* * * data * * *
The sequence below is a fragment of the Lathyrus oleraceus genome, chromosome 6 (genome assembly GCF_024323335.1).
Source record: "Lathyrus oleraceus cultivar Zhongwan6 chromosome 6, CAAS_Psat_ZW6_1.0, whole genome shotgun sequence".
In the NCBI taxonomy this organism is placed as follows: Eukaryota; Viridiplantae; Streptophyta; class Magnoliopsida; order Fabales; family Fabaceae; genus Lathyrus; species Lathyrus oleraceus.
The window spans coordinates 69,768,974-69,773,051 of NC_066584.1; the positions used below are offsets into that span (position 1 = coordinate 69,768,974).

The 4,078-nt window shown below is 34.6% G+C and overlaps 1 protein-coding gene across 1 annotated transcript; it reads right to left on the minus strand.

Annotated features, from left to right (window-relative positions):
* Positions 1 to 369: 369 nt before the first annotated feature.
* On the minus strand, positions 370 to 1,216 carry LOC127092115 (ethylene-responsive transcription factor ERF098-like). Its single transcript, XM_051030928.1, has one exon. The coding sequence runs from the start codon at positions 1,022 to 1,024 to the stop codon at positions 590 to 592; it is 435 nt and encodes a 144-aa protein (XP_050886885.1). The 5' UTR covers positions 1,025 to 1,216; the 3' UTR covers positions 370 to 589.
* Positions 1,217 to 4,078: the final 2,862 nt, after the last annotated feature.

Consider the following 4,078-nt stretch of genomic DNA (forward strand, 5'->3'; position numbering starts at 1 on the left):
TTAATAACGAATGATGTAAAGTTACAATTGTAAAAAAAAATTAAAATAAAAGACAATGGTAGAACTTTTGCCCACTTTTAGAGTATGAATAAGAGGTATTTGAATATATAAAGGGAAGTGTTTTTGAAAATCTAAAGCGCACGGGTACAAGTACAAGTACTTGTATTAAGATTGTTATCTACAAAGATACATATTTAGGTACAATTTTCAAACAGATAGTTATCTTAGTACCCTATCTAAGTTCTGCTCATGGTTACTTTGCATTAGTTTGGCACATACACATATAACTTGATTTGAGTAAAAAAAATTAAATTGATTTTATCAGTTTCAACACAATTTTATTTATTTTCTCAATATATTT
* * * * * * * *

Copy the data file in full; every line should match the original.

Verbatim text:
The sequence below is a fragment of the Lathyrus oleraceus genome, chromosome 6 (genome assembly GCF_024323335.1).
Source record: "Lathyrus oleraceus cultivar Zhongwan6 chromosome 6, CAAS_Psat_ZW6_1.0, whole genome shotgun sequence".
In the NCBI taxonomy this organism is placed as follows: Eukaryota; Viridiplantae; Streptophyta; class Magnoliopsida; order Fabales; family Fabaceae; genus Lathyrus; species Lathyrus oleraceus.
The window spans coordinates 69,768,974-69,773,051 of NC_066584.1; the positions used below are offsets into that span (position 1 = coordinate 69,768,974).

The 4,078-nt window shown below is 34.6% G+C and overlaps 1 protein-coding gene across 1 annotated transcript; it reads right to left on the minus strand.

Annotated features, from left to right (window-relative positions):
* Positions 1 to 369: 369 nt before the first annotated feature.
* On the minus strand, positions 370 to 1,216 carry LOC127092115 (ethylene-responsive transcription factor ERF098-like). Its single transcript, XM_051030928.1, has one exon. The coding sequence runs from the start codon at positions 1,022 to 1,024 to the stop codon at positions 590 to 592; it is 435 nt and encodes a 144-aa protein (XP_050886885.1). The 5' UTR covers positions 1,025 to 1,216; the 3' UTR covers positions 370 to 589.
* Positions 1,217 to 4,078: the final 2,862 nt, after the last annotated feature.

Consider the following 4,078-nt stretch of genomic DNA (forward strand, 5'->3'; position numbering starts at 1 on the left):
TTAATAACGAATGATGTAAAGTTACAATTGTAAAAAAAAATTAAAATAAAAGACAATGGTAGAACTTTTGCCCACTTTTAGAGTATGAATAAGAGGTATTTGAATATATAAAGGGAAGTGTTTTTGAAAATCTAAAGCGCACGGGTACAAGTACAAGTACTTGTATTAAGATTGTTATCTACAAAGATACATATTTAGGTACAATTTTCAAACAGATAGTTATCTTAGTACCCTATCTAAGTTCTGCTCATGGTTACTTTGCATTAGTTTGGCACATACACATATAACTTGATTTGAGTAAAAAAAATTAAATTGATTTTATCAGTTTCAACACAATTTTATTTATTTTCTCAATATATTT